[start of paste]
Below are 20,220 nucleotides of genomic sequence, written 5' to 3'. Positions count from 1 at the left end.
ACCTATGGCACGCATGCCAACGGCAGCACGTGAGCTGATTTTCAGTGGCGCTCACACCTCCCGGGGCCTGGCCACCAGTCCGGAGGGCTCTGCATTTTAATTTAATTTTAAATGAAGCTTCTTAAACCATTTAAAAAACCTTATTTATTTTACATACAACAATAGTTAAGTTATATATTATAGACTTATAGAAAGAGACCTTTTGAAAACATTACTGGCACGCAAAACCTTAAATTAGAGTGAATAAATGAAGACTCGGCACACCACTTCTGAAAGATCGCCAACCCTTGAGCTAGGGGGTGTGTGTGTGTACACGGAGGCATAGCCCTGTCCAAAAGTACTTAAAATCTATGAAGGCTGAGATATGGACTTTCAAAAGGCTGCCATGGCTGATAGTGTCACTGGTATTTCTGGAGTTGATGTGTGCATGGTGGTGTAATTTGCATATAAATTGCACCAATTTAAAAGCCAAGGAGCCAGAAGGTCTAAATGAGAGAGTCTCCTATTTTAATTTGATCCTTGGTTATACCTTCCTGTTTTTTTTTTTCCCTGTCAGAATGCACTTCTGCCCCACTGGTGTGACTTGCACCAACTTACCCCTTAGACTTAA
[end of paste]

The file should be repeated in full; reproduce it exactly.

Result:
Below are 20,220 nucleotides of genomic sequence, written 5' to 3'. Positions count from 1 at the left end.
ACCTATGGCACGCATGCCAACGGCAGCACGTGAGCTGATTTTCAGTGGCGCTCACACCTCCCGGGGCCTGGCCACCAGTCCGGAGGGCTCTGCATTTTAATTTAATTTTAAATGAAGCTTCTTAAACCATTTAAAAAACCTTATTTATTTTACATACAACAATAGTTAAGTTATATATTATAGACTTATAGAAAGAGACCTTTTGAAAACATTACTGGCACGCAAAACCTTAAATTAGAGTGAATAAATGAAGACTCGGCACACCACTTCTGAAAGATCGCCAACCCTTGAGCTAGGGGGTGTGTGTGTGTACACGGAGGCATAGCCCTGTCCAAAAGTACTTAAAATCTATGAAGGCTGAGATATGGACTTTCAAAAGGCTGCCATGGCTGATAGTGTCACTGGTATTTCTGGAGTTGATGTGTGCATGGTGGTGTAATTTGCATATAAATTGCACCAATTTAAAAGCCAAGGAGCCAGAAGGTCTAAATGAGAGAGTCTCCTATTTTAATTTGATCCTTGGTTATACCTTCCTGTTTTTTTTTTTCCCTGTCAGAATGCACTTCTGCCCCACTGGTGTGACTTGCACCAACTTACCCCTTAGACTTAA